and warns the ignorant, “shut your mouth ’til you knows the truth”. The song led a number of Dexys fans to find out more about the writers, something Kevin was pleased with.
Kevin went onto publicly challenge Julie Burchill and her racist tirade in the Face magazine. Today this might be seen as a media stunt, but it was a brave thing to do in the 1970s in the face of the ordinariness of anti-Irish racism at that time , plus the harassment and surveillance that the Irish community was facing from the state through legislation such as the Prevention of Terrorism Act
The other interviews are not so interesting. Shane McGowan and the Pogues could be said to be influential in terms of some of the songs they wrote about the Birmingham 6 and the effects of emigration for the Irish. They do deserve credit for playing benefits for the Birmingham 6 at a time when it was seen as dangerous to do so but the families and supporters of the men really deserve our respect.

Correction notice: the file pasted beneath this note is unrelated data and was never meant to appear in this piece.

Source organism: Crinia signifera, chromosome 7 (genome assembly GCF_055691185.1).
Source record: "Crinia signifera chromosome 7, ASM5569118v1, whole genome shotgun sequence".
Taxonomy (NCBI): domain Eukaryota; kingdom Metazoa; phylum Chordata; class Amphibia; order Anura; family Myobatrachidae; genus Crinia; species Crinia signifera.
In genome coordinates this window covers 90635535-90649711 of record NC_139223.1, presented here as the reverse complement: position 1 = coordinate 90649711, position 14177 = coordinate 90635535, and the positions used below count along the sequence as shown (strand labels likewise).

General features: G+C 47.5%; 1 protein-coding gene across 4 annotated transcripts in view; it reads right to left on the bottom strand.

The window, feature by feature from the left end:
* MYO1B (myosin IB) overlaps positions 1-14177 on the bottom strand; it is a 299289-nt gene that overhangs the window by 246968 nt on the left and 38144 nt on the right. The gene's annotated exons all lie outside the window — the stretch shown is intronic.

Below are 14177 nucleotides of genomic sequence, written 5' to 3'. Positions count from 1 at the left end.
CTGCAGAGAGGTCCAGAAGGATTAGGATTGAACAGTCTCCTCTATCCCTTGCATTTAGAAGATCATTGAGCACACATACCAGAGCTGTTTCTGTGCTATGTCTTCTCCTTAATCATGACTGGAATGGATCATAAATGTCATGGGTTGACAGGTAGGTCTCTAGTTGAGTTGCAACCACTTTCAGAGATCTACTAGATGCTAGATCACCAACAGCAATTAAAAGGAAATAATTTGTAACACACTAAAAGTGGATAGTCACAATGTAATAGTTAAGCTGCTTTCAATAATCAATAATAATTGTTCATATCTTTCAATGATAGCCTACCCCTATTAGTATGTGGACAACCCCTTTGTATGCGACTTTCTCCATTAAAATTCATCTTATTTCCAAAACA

Other chapters on Morrissey and the Smiths are painful. Morrissey and Johnny Marr may be from Irish backgrounds, but neither their songs or actions could give credibility to their influence on the second generation. Marr changed his name from the distinctive Maher, and is only interesting when he gives credit to the influence of his family’s traditional Irish music background. The inclusion of the Gallagher brothers is an insult to the Irish community. They were never interested in their Irish background and brandished the union jack and their invites to Britpop events with pride.